Good leadership must address the crisis of values

13th December by Gina Lodge

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Coronavirus gifts us a new rite of passage for leaders and organisations. An opportunity to be better, do better and better serve all stakeholders.

The challenges inherent in this new world of work are deserving of us embracing a more progressive, enabling leadership style that puts people first and business second. It is also a necessary shift if we are to truly focus on recovery and start the important transition to a better normal.

With covid-19, there is both an intellectual and an emotional case for leaders to step back and reflect on how they can lead their people. Command and control, hero leaders have no place in the present or the future. Leadership needs to be inclusive, transformational, conscious, collaborative, and humane. It must be a vehicle by which organisations and their workers can contribute to building a brighter and more sustainable future for everyone.

Prior to the pandemic we were already swimming in a sea of change. We have long known that there is a problem with leadership in that old models are untenable – flawed. This, and the backdrop of shifting customer priorities, the blurring of traditional boundaries between employer and employee and the replacement of wealth and status with purpose and meaning, combine in calling for a rethink on how leadership should work.

In stakeholders pushing the envelope on ethical credentials and Covid riding roughshod over businesses and globalised markets, we find ourselves exposed to a perfect storm. Economic, environmental, fiscal, cultural, and political crises are colliding and creating the space where pledges and words need to be put into action with a commitment to change things for the better.

Though there is little in recent history we can truly compare the pandemic’s shocks to, the last time the world experienced a milestone of this magnitude, the global economy plunged into freefall because of 2008’s financial market crash. Valuable lessons were there to be learned as the banks found themselves being bailed out by taxpayers but paying a high reputational price as public confidence and trust in financial institutions collapsed.

Issues such as trust and integrity took centre stage as the public blamed the banks and their leaders for the situation’s enormity. As Mark Carney, former governor with the Bank of England says in ‘Values’, ‘The global financial crisis was as much a crisis of culture as of capital.’ Carney says finance had lost track of its core values of fairness, integrity, prudence, and responsibility resulting in a ‘crisis of values as well as value.’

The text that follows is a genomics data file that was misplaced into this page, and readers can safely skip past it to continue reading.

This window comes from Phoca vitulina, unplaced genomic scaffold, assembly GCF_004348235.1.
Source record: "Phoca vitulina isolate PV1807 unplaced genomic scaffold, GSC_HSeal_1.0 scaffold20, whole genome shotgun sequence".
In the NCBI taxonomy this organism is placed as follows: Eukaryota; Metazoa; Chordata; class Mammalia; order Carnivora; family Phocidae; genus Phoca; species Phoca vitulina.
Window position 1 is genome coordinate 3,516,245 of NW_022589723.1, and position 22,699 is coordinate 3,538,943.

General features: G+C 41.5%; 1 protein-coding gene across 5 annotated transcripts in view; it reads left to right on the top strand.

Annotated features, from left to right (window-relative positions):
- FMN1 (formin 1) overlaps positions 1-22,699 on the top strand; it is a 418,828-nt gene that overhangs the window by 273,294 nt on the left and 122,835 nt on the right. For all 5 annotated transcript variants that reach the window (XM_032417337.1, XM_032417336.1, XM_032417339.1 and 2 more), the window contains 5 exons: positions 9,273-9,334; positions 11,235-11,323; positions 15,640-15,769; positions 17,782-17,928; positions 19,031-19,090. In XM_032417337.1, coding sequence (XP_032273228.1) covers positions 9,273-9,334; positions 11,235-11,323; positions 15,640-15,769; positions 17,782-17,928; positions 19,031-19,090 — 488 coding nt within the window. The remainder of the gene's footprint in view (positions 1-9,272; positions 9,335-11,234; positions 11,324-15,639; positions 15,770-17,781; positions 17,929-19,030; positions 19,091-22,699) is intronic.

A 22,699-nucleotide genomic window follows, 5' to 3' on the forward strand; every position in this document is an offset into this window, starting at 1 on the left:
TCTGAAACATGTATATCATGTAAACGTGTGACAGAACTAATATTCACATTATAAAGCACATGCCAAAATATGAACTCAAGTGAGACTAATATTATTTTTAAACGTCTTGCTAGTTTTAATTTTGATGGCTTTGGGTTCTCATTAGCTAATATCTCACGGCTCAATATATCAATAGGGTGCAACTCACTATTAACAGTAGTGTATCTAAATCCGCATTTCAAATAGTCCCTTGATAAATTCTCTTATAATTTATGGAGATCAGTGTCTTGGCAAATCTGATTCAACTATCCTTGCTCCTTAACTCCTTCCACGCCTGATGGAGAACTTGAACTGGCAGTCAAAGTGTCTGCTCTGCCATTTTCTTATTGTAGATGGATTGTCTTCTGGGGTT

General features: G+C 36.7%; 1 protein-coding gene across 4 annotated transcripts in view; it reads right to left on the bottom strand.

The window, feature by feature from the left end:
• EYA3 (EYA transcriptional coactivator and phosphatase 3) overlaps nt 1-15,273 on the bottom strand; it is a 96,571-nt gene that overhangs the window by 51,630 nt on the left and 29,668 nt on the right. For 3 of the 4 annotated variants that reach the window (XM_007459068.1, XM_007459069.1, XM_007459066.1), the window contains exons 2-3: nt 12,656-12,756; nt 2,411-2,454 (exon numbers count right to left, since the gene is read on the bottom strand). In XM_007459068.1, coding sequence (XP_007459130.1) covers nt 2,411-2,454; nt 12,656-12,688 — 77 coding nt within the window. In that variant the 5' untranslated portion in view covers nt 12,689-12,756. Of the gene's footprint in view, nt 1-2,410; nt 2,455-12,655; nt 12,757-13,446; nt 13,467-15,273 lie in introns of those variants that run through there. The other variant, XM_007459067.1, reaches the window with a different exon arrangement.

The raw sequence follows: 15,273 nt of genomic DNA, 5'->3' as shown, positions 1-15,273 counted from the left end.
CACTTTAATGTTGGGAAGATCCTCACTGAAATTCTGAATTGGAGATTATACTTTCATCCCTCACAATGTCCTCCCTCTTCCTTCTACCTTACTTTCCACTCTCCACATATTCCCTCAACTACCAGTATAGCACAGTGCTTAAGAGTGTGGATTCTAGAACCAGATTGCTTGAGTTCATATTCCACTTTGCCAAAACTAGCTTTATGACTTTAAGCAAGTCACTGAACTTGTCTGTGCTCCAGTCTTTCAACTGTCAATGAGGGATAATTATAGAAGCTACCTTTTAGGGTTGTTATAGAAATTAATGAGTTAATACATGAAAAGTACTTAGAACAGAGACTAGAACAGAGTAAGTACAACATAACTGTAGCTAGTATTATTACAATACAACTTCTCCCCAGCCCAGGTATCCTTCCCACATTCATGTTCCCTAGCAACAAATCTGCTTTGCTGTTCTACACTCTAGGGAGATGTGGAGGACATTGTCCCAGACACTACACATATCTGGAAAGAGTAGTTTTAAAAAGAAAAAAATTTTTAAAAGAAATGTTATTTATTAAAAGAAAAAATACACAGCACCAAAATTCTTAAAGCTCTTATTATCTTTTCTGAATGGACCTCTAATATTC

Today, as we still grapple with this global pandemic, blame is being levelled at the world’s figure heads and senior leaders for not doing the right thing, at the right time, in time. Vulnerability and fragility have played out with huge human and economic costs, reminding us that humanity is very much at the mercy of mightier forces. Although piles of debt and misaligned incentives are not to blame this time, the crisis of values is still making its presence felt. We see with some repeated experiences, that values and purpose still hold an important place in society and should in business.

Many though, have been touched and moved by expressions of kindness, empathy, and care as we have dealt with furlough, home schooling, isolation, and remote working. It is this spirit, the human imperative, that leadership styles should embody.

Good leadership must be fair, effective, and impactful if it is to have a meaningful legacy. It should demonstrate care in a world that has become high on carbon and hooked on growing wealth for the few. We need to re-engineer what strong leadership is by listening to our people, our customers, one another and learning from lessons in the past.   

Like the climate crisis, this is just one piece of the challenging jigsaw puzzle we face. Leadership and work need to be decoupled from money, power, and dominance. By cultivating a new mindset of empowering and caring for others and the systems we work within, only then can we be part of the solution, not the problem.

Our deepest thanks to our friends at the Global Peter Drucker Forum for allowing us to share this article.

This article is one in the “shape the debate” series relating to the 13th Global Peter Drucker Forum, under the theme “The Human Imperative” which was held on November 10 + 17 (digital) and 18 + 19 (in person), 2021.